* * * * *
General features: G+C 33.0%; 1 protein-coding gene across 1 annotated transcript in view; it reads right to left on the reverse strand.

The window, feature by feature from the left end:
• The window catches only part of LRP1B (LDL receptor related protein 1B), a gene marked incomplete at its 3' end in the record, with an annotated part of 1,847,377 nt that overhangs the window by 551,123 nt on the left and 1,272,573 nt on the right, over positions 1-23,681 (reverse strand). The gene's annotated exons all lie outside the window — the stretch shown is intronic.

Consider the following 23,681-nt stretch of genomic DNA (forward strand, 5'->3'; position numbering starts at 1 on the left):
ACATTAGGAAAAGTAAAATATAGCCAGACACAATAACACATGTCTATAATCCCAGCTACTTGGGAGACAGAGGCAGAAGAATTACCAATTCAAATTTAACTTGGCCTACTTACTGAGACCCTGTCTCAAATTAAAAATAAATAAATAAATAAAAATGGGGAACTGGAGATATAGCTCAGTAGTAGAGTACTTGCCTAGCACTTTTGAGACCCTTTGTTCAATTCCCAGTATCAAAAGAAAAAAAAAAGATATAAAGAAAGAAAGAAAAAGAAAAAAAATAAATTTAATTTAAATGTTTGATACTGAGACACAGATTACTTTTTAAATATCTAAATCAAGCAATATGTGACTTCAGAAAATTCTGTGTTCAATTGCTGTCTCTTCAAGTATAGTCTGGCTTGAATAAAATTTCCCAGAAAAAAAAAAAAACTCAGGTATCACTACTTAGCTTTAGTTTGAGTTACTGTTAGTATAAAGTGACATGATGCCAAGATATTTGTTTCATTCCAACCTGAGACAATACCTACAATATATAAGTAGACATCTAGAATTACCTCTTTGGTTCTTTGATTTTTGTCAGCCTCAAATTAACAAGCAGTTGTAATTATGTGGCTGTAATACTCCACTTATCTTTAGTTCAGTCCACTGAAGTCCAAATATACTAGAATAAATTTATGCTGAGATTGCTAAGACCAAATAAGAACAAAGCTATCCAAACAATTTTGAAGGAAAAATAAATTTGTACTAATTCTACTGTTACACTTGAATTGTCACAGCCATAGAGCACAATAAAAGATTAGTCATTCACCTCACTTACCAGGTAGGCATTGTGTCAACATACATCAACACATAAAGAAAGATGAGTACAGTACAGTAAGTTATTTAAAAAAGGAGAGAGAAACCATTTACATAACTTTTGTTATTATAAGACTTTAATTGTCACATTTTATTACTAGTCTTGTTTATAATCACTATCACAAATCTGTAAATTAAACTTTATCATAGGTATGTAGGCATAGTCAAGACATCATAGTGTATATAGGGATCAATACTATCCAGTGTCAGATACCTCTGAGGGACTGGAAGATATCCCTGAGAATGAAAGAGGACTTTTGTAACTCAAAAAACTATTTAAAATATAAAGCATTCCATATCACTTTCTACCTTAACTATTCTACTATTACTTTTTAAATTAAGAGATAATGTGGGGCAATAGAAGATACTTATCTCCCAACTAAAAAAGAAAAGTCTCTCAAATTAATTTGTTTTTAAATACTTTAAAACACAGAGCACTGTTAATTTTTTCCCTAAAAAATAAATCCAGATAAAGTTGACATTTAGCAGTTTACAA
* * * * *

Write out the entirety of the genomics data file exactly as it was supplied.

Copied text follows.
General features: G+C 33.0%; 1 protein-coding gene across 1 annotated transcript in view; it reads right to left on the reverse strand.

The window, feature by feature from the left end:
• The window catches only part of LRP1B (LDL receptor related protein 1B), a gene marked incomplete at its 3' end in the record, with an annotated part of 1,847,377 nt that overhangs the window by 551,123 nt on the left and 1,272,573 nt on the right, over positions 1-23,681 (reverse strand). The gene's annotated exons all lie outside the window — the stretch shown is intronic.

Consider the following 23,681-nt stretch of genomic DNA (forward strand, 5'->3'; position numbering starts at 1 on the left):
ACATTAGGAAAAGTAAAATATAGCCAGACACAATAACACATGTCTATAATCCCAGCTACTTGGGAGACAGAGGCAGAAGAATTACCAATTCAAATTTAACTTGGCCTACTTACTGAGACCCTGTCTCAAATTAAAAATAAATAAATAAATAAAAATGGGGAACTGGAGATATAGCTCAGTAGTAGAGTACTTGCCTAGCACTTTTGAGACCCTTTGTTCAATTCCCAGTATCAAAAGAAAAAAAAAAGATATAAAGAAAGAAAGAAAAAGAAAAAAAATAAATTTAATTTAAATGTTTGATACTGAGACACAGATTACTTTTTAAATATCTAAATCAAGCAATATGTGACTTCAGAAAATTCTGTGTTCAATTGCTGTCTCTTCAAGTATAGTCTGGCTTGAATAAAATTTCCCAGAAAAAAAAAAAAACTCAGGTATCACTACTTAGCTTTAGTTTGAGTTACTGTTAGTATAAAGTGACATGATGCCAAGATATTTGTTTCATTCCAACCTGAGACAATACCTACAATATATAAGTAGACATCTAGAATTACCTCTTTGGTTCTTTGATTTTTGTCAGCCTCAAATTAACAAGCAGTTGTAATTATGTGGCTGTAATACTCCACTTATCTTTAGTTCAGTCCACTGAAGTCCAAATATACTAGAATAAATTTATGCTGAGATTGCTAAGACCAAATAAGAACAAAGCTATCCAAACAATTTTGAAGGAAAAATAAATTTGTACTAATTCTACTGTTACACTTGAATTGTCACAGCCATAGAGCACAATAAAAGATTAGTCATTCACCTCACTTACCAGGTAGGCATTGTGTCAACATACATCAACACATAAAGAAAGATGAGTACAGTACAGTAAGTTATTTAAAAAAGGAGAGAGAAACCATTTACATAACTTTTGTTATTATAAGACTTTAATTGTCACATTTTATTACTAGTCTTGTTTATAATCACTATCACAAATCTGTAAATTAAACTTTATCATAGGTATGTAGGCATAGTCAAGACATCATAGTGTATATAGGGATCAATACTATCCAGTGTCAGATACCTCTGAGGGACTGGAAGATATCCCTGAGAATGAAAGAGGACTTTTGTAACTCAAAAAACTATTTAAAATATAAAGCATTCCATATCACTTTCTACCTTAACTATTCTACTATTACTTTTTAAATTAAGAGATAATGTGGGGCAATAGAAGATACTTATCTCCCAACTAAAAAAGAAAAGTCTCTCAAATTAATTTGTTTTTAAATACTTTAAAACACAGAGCACTGTTAATTTTTTCCCTAAAAAATAAATCCAGATAAAGTTGACATTTAGCAGTTTACAA